logical positivism


logical positivism
logical positivist.
a philosophical movement that stresses the function of philosophy as a method of criticizing and analyzing science and that rejects all transcendental metaphysics, statements of fact being held to be meaningful only if they have verifiable consequences in experience and in statements of logic, mathematics, or philosophy itself, and with such statements of fact deriving their validity from the rules of language. Also called logical empiricism.
[1930-35]

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Early school of analytic philosophy, inspired by David Hume, the mathematical logic of Bertrand Russell and Alfred North Whitehead, and Ludwig Wittgenstein's Tractatus (1921).

The school, formally instituted at the University of Vienna in a seminar of Moritz Schlick (1882–1936) in 1922, continued there as the Vienna Circle until 1938. It proposed several revolutionary theses: (1) All meaningful discourse consists either of (a) the formal sentences of logic and mathematics or (b) the factual propositions of the special sciences; (2) Any assertion that claims to be factual has meaning only if it is possible to say how it might be verified; (3) Metaphysical assertions, including the pronouncements of religion, belong to neither of the two classes of (1) and are therefore meaningless. Some logical positivists, notably A.J. Ayer, held that assertions in ethics (e.g., "It is wrong to steal") do not function logically as statements of fact but only as expressions of the speaker's feelings of approval or disapproval toward some action. See also Rudolf Carnap; emotivism; verifiability principle.

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also called  Logical Empiricism 

      a philosophical doctrine formulated in Vienna in the 1920s, according to which scientific knowledge is the only kind of factual knowledge and all traditional metaphysical (metaphysics) doctrines are to be rejected as meaningless. A brief treatment of Logical Positivism follows. For full treatment, see Positivism: Logical Positivism and Logical Empiricism (Positivism).

      The Logical Positivist school differs from earlier empiricists and positivists (David Hume, Ernst Mach) in holding that the ultimate basis of knowledge rests upon public experimental verification rather than upon personal experience. It differs from Auguste Comte and J.S. Mill in holding that metaphysical doctrines are not false but meaningless—that the “great unanswerable questions” about substance, causality, freedom, and God are unanswerable just because they are not genuine questions at all. This last is a thesis about language, not about nature, and is based upon a general account of meaning and of meaninglessness. All genuine philosophy (according to the group that came to be called the Vienna Circle) is a critique of language; and (according to some of its leading members) its result is to show the unity of science—that all genuine knowledge about nature can be expressed in a single language common to all the sciences.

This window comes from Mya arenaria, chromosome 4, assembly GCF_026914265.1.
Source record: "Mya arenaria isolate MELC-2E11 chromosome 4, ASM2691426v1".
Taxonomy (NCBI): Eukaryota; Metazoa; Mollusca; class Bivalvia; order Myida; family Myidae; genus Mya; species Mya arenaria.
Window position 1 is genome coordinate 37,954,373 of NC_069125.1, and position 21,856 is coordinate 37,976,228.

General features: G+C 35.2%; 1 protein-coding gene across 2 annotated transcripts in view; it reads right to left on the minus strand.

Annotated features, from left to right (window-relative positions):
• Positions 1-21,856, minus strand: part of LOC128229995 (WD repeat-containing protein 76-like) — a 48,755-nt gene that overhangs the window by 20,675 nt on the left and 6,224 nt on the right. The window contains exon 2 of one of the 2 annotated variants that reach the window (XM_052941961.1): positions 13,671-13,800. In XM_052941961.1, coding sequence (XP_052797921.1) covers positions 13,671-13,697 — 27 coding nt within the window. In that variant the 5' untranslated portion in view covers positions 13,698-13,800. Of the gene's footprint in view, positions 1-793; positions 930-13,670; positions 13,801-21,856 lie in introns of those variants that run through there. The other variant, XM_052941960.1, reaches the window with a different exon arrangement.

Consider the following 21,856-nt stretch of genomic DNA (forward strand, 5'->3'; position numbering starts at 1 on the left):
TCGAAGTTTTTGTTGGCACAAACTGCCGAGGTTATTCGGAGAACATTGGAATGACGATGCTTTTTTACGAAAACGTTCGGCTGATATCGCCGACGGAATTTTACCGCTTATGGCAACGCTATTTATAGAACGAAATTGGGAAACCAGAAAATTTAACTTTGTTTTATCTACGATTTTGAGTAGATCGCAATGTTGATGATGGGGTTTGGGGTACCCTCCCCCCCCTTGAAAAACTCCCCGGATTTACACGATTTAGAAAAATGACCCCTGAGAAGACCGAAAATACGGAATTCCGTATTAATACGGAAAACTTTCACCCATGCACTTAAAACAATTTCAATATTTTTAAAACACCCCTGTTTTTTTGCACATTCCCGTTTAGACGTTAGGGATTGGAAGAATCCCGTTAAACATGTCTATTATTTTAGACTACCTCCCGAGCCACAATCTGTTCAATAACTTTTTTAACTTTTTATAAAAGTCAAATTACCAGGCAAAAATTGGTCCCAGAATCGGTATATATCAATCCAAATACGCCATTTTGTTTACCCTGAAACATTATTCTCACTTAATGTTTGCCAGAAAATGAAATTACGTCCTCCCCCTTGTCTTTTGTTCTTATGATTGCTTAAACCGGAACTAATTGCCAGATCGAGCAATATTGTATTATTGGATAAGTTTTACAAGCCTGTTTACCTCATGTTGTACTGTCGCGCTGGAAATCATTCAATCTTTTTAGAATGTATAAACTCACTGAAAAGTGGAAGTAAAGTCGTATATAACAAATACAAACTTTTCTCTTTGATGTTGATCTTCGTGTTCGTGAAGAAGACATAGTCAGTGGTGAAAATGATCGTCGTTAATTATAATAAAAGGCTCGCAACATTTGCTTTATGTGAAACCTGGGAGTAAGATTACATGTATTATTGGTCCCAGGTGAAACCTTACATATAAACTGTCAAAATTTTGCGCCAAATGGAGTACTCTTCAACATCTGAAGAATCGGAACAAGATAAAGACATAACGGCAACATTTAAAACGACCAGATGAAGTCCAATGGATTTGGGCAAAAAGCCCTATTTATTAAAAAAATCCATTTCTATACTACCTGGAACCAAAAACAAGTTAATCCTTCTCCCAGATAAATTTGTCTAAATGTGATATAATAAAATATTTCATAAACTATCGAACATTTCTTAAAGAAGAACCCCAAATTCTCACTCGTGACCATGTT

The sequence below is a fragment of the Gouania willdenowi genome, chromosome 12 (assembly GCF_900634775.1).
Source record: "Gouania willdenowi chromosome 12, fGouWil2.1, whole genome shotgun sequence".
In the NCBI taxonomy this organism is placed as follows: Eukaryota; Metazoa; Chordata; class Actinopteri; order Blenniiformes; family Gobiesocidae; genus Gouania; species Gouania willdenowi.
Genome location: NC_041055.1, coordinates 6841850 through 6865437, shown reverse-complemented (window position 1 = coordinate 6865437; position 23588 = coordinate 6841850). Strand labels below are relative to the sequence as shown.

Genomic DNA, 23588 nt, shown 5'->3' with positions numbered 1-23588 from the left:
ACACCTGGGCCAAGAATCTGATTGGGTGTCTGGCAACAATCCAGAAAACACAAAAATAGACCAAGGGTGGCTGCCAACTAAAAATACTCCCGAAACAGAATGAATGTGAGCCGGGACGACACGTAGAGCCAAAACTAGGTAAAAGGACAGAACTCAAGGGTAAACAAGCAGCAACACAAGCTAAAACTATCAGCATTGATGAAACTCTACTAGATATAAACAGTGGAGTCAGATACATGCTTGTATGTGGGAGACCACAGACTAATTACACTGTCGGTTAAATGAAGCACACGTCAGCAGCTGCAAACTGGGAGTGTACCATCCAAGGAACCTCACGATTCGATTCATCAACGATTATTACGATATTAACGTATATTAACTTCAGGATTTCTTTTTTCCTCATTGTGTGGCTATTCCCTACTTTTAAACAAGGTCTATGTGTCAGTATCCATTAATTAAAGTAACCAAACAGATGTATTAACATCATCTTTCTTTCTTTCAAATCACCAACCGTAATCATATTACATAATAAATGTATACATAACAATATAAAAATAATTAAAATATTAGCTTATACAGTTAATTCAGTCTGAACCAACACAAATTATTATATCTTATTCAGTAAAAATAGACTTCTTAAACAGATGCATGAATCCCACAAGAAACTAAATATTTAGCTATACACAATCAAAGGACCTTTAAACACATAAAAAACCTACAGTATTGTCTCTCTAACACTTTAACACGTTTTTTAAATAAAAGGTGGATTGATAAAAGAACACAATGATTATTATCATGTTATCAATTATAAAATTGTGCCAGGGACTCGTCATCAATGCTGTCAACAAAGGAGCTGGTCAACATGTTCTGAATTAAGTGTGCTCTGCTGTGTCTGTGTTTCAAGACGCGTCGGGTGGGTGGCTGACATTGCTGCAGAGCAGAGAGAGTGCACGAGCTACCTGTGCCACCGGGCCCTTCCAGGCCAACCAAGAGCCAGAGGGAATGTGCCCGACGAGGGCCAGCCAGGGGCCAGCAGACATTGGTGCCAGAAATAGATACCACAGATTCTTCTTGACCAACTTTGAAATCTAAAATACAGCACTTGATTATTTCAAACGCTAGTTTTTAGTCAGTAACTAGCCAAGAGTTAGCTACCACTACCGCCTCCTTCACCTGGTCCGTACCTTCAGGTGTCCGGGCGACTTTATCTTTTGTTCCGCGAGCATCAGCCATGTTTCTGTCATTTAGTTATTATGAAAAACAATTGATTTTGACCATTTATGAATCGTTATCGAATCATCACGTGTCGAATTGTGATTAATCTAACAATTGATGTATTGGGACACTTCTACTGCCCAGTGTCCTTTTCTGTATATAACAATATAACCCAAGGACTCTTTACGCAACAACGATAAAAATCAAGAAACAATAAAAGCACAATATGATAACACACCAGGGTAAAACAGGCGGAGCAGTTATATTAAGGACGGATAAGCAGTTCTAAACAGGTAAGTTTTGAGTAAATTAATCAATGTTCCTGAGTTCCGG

The Vienna Circle, which launched its first manifesto in 1929, had its origin in discussions among physicists and mathematicians before World War I. The general conclusion was reached that the empiricism of Mill and Mach was inadequate since it failed to explain mathematical and logical truths, or to account satisfactorily for the apparently a priori element in natural science. In 1922 Hans Hahn at Vienna University laid before his students the Tractatus Logico-Philosophicus of Ludwig Wittgenstein (Wittgenstein, Ludwig), published in the previous year. This work introduced a new general theory of meaning, derived in part from the logical inquiries of Giuseppe Peano, Gottlob Frege, Bertrand Russell, and A.N. Whitehead, and gave the Vienna group its logical foundation. Most of the group's members moved to the United States at the outset of World War II. In the meantime disciples had been found in many other countries: in Poland, among the mathematical logicians; and in England, where A.J. Ayer's Language, Truth, and Logic (1936; rev. ed., 1946) provided an excellent introduction to the views of the group.

      In England, however, the direct influence of Wittgenstein proved much more powerful. Wittgenstein had visited England before World War I and had spent some time at Cambridge; while there he discussed logic with Bertrand Russell. The Tractatus Logico-Philosophicus expresses and generalizes the conclusions that he had reached upon philosophical questions. In 1929 Wittgenstein returned to Cambridge and worked there (with a few intermissions) until 1947. During this later period Wittgenstein himself subjected the doctrines of the Tractatus to fundamental criticism and produced what was in effect a new account of philosophy. His Philosophical Investigations (German text with English trans., 1953) appeared posthumously.

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Universalium. 2010.

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